• You’re definitely right, and I think that’s what people weigh against subservience — is this “too big a lie”?

        In your “chemical weapon” case I think perhaps what truly determines if someone will “call out” the leader is which side you’re on. If that leader is part of an opposing group, you will certainly do so. But if the leader you should call out is on your side, I think very few people will — case in point: for every whistleblower in government or industry there are hundreds who knew the same information but did nothing. People have indeed kept silent about weapons testing on ignorant civilians in our own society.

        The ideal sort of “loyalty test” is one that has no larger-group costs (or even benefits, like not eating potentially disease causing pork) but has high (but not permanent or crippling) costs to the individual. Also important is that it be visible and frequently verifiable. I think this defines lots of these such rules in many religions, such as the kosher/halal rules.

  • Lo Statuz

    Another argument for insider trading.

  • Douglas Knight

    Isn’t it simpler if you drop the remorse hypothesis and merely posit that the powerful don’t fear getting caught?

    • Buck Farmer

      In the experimental setup though there’s no rational fear of getting caught beyond fear of the loss of $100. Since being the leader or subordinate in this case doesn’t effect your ability to retain the $100, there should be no difference if the only mechanism was rational fear of getting caught (and losing $100).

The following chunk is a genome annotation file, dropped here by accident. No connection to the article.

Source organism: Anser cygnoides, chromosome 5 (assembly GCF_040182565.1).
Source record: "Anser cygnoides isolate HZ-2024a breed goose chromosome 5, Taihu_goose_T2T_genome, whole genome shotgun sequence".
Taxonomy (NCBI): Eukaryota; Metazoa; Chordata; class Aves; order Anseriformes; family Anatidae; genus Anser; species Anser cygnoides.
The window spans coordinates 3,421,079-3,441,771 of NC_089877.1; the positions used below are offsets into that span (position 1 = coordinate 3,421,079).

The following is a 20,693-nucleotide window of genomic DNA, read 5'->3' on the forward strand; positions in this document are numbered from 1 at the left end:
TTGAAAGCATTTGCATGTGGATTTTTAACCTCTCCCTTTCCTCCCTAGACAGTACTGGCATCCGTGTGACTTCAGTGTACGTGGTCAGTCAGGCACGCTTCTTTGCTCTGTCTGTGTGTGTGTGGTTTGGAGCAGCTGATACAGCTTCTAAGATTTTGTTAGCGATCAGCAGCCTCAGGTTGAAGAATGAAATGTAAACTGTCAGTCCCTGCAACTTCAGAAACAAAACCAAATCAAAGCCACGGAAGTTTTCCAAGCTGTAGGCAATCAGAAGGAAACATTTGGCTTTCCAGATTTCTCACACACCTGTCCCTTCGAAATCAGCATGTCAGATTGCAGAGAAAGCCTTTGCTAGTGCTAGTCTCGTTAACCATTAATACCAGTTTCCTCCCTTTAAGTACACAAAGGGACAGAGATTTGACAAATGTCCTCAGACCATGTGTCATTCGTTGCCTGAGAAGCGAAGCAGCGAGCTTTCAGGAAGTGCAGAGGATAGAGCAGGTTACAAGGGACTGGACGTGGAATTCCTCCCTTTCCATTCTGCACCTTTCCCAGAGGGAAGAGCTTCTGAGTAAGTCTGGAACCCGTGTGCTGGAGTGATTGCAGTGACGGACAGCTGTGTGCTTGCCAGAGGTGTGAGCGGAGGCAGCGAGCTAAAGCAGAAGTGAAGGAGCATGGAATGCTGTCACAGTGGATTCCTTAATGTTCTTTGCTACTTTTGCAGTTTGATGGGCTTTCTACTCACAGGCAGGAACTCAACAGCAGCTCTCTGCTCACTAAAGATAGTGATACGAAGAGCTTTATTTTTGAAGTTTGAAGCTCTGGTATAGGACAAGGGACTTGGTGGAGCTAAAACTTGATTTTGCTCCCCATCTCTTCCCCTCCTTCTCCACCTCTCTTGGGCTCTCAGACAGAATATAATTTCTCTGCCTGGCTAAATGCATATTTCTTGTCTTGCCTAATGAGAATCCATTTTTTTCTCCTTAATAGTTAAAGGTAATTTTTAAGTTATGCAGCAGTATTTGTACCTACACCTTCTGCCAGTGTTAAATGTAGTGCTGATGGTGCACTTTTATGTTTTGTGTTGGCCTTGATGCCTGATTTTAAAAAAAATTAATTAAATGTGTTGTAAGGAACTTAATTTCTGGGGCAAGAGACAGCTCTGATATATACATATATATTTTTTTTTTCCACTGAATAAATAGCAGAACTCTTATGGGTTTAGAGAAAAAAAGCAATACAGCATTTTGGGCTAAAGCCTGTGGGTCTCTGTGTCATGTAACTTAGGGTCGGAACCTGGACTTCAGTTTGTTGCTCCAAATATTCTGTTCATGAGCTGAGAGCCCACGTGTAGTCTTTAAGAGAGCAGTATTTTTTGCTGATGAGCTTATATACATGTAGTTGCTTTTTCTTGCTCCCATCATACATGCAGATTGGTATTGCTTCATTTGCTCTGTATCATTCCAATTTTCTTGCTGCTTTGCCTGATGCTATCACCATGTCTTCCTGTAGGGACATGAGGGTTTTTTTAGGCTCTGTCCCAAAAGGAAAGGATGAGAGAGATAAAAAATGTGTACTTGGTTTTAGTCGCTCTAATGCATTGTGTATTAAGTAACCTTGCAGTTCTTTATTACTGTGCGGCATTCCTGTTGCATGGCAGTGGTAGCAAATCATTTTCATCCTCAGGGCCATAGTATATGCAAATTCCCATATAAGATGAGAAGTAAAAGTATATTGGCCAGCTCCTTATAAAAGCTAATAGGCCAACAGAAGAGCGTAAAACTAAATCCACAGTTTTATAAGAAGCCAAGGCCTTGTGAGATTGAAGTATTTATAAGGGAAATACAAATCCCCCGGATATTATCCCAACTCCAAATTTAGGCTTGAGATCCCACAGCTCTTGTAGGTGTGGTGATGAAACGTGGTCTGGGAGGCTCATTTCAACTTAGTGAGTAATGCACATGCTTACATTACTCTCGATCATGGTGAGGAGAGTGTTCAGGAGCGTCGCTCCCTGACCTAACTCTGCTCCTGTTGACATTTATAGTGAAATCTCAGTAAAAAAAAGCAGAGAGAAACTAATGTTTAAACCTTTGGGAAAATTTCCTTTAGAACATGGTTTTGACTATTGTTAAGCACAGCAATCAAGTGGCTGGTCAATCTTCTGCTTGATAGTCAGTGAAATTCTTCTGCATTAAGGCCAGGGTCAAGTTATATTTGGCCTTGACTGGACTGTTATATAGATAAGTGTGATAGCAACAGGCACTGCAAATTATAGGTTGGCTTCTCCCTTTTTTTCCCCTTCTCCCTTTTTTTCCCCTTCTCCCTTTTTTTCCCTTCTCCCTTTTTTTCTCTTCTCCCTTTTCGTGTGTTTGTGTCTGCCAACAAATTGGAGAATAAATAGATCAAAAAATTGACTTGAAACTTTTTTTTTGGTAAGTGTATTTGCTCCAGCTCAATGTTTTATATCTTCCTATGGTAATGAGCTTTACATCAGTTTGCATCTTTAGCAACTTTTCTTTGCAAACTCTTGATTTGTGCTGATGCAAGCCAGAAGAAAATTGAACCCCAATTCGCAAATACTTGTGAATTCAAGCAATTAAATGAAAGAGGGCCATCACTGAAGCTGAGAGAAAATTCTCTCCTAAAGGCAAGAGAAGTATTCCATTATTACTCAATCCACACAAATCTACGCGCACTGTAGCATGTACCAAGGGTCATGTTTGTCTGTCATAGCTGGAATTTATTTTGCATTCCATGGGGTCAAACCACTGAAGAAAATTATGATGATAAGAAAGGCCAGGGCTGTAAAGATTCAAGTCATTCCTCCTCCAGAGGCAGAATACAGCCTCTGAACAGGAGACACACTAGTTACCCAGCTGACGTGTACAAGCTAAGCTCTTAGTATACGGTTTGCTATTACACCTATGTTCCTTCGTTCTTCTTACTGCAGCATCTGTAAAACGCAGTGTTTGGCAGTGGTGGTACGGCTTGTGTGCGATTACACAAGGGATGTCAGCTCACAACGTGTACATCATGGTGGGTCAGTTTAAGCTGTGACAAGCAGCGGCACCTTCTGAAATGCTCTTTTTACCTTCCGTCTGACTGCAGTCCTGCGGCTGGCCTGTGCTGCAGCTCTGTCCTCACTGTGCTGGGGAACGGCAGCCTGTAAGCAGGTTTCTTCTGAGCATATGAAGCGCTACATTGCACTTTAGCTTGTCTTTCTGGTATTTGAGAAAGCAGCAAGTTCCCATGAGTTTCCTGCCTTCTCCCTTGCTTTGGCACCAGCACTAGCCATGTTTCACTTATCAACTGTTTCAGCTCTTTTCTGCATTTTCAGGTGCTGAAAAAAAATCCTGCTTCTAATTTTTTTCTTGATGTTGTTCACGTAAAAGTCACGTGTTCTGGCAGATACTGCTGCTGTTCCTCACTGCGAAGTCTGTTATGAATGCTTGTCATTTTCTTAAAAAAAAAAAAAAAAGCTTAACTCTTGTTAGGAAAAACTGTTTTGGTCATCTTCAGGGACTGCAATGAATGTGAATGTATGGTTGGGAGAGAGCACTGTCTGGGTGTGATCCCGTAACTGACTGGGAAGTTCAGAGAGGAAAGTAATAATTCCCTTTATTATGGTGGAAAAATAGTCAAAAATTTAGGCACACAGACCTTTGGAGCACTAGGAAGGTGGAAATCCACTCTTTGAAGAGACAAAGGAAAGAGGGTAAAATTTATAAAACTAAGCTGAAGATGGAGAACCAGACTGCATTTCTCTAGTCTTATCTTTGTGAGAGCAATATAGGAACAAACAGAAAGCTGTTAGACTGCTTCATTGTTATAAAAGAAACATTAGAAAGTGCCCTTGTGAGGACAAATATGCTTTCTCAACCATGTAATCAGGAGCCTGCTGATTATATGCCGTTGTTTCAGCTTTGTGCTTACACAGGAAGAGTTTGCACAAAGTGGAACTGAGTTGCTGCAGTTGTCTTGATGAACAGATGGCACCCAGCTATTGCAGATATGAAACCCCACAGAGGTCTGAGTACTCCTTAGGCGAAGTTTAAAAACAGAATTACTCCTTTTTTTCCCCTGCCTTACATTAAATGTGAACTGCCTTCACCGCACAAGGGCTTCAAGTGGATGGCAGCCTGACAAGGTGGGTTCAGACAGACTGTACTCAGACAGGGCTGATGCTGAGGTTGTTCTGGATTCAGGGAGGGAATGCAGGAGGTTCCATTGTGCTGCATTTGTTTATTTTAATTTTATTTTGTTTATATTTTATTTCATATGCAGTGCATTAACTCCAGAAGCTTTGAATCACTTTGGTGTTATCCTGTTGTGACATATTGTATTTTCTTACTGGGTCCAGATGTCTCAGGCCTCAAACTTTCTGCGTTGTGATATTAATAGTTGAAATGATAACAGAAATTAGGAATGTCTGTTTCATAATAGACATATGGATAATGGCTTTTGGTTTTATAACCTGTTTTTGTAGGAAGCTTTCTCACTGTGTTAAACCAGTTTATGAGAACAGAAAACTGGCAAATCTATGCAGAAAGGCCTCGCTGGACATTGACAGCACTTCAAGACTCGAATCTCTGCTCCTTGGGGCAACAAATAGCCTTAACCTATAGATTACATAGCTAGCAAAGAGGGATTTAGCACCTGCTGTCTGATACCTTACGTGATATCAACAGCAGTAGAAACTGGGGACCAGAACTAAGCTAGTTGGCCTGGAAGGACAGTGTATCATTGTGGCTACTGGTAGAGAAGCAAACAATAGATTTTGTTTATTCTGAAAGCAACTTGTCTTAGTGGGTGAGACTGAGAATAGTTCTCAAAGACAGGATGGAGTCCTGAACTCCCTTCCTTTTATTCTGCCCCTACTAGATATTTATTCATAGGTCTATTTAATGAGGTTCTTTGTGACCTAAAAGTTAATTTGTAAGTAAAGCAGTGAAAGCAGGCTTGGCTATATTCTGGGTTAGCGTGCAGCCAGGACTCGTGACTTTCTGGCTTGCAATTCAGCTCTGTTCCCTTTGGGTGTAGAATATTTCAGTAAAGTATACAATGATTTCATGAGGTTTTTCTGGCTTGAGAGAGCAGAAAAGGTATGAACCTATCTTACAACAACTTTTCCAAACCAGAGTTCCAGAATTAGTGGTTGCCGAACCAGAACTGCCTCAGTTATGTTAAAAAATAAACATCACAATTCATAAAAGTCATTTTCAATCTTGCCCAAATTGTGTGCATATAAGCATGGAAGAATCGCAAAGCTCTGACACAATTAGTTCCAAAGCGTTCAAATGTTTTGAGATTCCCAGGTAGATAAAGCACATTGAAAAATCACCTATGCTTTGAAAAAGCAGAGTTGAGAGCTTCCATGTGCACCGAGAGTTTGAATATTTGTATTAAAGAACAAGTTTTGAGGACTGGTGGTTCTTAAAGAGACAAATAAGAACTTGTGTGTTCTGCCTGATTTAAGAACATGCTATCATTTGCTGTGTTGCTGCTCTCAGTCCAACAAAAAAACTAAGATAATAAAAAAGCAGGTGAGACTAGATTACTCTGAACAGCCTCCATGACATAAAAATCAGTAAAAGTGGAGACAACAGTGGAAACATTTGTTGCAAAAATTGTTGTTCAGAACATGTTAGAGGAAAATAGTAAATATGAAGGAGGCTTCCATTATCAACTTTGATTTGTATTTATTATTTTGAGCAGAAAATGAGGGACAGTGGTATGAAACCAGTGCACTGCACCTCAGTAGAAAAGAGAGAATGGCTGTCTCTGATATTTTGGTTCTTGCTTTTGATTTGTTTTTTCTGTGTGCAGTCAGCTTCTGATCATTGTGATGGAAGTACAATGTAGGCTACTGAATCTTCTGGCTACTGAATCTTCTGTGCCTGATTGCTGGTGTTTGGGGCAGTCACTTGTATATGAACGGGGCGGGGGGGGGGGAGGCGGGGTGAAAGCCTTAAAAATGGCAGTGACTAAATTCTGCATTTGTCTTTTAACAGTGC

Are you positing that fear of getting caught behaves differently? Can you elaborate?

    • But why would fear trigger us to make our lies visible? If you think it is fear itself that is visible, then why do we leak fear more than other emotions?

      • Maybe because our brains tailor our emotional reactions to things depending on where we happen to be in the hierarchy? If you are lower status, your brain tells to be afraid of conflict, ambition, lying etc., to reduce your amition to get killed by challenging higher status people. But if the high-status people in our group get killed off, our brains tell us to stop being fearful and start being more decisive, confident in our ability to lie, etc. I guess I wonder if the increased comfort with lying in the artificially status enhanced group is just part of a broader set of alpha-type traits that our brains signal us to start displaying when circumstances put us in a high status position.

  • I just added to the post.

  • Pingback: Tweets that mention Overcoming Bias : Remorseless Power --

  • Galina Davidoff

    Could this be not about lying and fear, but about doing everything better, once one is given a bit of a boost? The “bosses” in the experiment may have became better at a number of things, not just lying, once they were put into this category. Being named a boss is after all an assurance of support of the majority of people around you, of respect and even of less critical attitude toward them – nobody picks on a boss; while being named a subordinate is an assurance that one will be judged and perhaps picked upon. Would it be surprising to learn that ‘bosses’ became better at organizational and complex tasks and perhaps worse at some manual tasks?

  • Pingback: Law, Power, and Status « azmytheconomics()